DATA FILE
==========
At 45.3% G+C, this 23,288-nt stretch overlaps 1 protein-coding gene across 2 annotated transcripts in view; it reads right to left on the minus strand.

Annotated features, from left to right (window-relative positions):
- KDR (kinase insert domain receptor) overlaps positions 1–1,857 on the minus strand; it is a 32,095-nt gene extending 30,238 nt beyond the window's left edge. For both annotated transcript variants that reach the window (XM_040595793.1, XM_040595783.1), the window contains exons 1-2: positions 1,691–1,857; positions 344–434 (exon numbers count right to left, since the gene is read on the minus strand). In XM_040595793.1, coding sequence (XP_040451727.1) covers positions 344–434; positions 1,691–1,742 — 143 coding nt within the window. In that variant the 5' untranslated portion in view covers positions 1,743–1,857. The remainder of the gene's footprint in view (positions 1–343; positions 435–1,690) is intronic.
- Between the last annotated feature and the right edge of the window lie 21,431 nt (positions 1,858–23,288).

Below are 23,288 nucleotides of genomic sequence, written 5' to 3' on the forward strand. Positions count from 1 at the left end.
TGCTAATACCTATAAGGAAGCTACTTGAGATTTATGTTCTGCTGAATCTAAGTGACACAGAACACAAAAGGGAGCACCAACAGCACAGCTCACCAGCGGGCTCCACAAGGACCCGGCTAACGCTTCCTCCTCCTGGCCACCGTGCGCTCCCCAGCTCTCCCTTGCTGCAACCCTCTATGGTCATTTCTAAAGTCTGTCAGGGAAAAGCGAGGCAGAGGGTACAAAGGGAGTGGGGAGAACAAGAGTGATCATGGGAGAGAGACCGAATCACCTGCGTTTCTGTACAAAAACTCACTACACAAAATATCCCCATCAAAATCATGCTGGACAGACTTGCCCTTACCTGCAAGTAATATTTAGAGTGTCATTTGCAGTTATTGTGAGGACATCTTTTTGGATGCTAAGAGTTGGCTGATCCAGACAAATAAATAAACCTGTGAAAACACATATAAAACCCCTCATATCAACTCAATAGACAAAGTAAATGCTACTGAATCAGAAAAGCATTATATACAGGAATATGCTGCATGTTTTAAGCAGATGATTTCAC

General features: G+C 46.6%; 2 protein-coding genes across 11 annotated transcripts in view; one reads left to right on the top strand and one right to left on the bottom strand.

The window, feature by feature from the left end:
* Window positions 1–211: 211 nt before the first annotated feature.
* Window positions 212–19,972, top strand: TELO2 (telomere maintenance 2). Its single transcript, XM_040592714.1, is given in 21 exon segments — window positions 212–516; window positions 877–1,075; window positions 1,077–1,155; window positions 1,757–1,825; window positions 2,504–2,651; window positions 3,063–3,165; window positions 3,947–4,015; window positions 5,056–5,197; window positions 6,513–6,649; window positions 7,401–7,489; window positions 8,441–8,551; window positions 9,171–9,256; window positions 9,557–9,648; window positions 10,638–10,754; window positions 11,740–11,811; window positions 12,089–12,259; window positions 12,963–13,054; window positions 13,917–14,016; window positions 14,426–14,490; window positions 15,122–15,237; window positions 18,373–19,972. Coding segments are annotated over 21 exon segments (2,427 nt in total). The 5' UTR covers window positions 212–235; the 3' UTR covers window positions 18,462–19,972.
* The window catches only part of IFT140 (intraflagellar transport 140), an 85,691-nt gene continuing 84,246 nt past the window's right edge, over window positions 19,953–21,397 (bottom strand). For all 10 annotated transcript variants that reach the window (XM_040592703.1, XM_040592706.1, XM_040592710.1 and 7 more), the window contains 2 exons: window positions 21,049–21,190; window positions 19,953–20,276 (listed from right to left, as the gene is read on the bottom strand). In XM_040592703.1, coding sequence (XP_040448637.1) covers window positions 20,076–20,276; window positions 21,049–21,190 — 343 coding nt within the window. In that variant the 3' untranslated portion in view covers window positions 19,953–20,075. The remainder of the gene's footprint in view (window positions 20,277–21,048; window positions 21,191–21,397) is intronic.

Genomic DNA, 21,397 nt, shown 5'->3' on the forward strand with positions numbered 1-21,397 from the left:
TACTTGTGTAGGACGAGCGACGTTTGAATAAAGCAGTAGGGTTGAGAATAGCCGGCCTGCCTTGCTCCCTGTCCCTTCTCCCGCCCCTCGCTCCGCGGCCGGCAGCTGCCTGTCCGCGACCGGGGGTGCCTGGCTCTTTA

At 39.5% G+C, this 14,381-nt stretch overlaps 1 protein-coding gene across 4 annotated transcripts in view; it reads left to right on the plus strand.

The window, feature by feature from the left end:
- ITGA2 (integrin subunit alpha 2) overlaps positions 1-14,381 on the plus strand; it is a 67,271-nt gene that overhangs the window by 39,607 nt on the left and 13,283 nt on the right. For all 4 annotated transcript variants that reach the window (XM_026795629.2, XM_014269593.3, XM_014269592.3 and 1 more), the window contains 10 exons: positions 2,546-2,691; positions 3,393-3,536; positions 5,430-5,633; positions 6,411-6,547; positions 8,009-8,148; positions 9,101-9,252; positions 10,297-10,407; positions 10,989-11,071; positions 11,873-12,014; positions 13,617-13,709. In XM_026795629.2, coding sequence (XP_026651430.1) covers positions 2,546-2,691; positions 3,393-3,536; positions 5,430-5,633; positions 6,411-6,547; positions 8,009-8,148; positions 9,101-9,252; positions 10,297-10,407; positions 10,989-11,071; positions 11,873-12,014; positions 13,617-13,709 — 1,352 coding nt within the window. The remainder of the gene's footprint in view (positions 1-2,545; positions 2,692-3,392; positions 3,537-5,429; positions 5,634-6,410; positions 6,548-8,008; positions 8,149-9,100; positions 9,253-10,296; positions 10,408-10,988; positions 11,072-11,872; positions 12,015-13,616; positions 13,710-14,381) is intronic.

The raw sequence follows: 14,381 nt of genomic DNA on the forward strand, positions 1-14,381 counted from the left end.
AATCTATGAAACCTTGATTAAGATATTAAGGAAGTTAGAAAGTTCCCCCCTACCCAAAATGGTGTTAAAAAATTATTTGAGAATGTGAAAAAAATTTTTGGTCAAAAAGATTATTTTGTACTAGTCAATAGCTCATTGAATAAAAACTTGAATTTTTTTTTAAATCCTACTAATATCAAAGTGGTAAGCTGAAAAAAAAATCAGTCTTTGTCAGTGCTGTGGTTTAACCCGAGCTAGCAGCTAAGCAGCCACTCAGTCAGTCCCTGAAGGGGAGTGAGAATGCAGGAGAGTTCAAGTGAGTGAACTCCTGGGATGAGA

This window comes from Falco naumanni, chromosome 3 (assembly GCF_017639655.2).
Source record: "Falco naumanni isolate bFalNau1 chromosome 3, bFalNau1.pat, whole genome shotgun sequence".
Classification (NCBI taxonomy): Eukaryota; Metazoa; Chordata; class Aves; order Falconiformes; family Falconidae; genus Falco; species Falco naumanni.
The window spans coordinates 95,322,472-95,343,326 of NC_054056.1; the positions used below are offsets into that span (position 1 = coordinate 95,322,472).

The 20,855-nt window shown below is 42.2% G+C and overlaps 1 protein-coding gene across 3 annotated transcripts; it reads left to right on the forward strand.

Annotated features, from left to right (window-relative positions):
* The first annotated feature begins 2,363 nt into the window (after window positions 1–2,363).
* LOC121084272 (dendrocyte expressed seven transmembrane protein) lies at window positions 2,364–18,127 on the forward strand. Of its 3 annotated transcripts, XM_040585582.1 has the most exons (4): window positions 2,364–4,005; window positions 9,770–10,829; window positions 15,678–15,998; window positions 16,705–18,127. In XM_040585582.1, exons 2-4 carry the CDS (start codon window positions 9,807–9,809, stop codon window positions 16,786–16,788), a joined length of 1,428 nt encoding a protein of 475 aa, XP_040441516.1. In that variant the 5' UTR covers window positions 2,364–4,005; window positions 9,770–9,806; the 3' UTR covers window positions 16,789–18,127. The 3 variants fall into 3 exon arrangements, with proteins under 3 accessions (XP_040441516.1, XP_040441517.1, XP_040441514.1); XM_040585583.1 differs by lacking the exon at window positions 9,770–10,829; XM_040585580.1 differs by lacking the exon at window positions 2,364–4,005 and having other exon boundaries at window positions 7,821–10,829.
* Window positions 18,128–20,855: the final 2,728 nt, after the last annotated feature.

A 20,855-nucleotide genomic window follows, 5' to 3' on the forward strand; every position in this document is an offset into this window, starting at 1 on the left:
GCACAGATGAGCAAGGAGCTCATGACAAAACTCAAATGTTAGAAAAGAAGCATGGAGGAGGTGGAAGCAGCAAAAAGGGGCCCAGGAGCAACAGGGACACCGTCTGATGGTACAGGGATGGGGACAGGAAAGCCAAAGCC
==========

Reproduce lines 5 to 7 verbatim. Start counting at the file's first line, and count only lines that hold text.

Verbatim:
Below are 23,288 nucleotides of genomic sequence, written 5' to 3' on the forward strand. Positions count from 1 at the left end.
TGCTAATACCTATAAGGAAGCTACTTGAGATTTATGTTCTGCTGAATCTAAGTGACACAGAACACAAAAGGGAGCACCAACAGCACAGCTCACCAGCGGGCTCCACAAGGACCCGGCTAACGCTTCCTCCTCCTGGCCACCGTGCGCTCCCCAGCTCTCCCTTGCTGCAACCCTCTATGGTCATTTCTAAAGTCTGTCAGGGAAAAGCGAGGCAGAGGGTACAAAGGGAGTGGGGAGAACAAGAGTGATCATGGGAGAGAGACCGAATCACCTGCGTTTCTGTACAAAAACTCACTACACAAAATATCCCCATCAAAATCATGCTGGACAGACTTGCCCTTACCTGCAAGTAATATTTAGAGTGTCATTTGCAGTTATTGTGAGGACATCTTTTTGGATGCTAAGAGTTGGCTGATCCAGACAAATAAATAAACCTGTGAAAACACATATAAAACCCCTCATATCAACTCAATAGACAAAGTAAATGCTACTGAATCAGAAAAGCATTATATACAGGAATATGCTGCATGTTTTAAGCAGATGATTTCAC

General features: G+C 46.6%; 2 protein-coding genes across 11 annotated transcripts in view; one reads left to right on the top strand and one right to left on the bottom strand.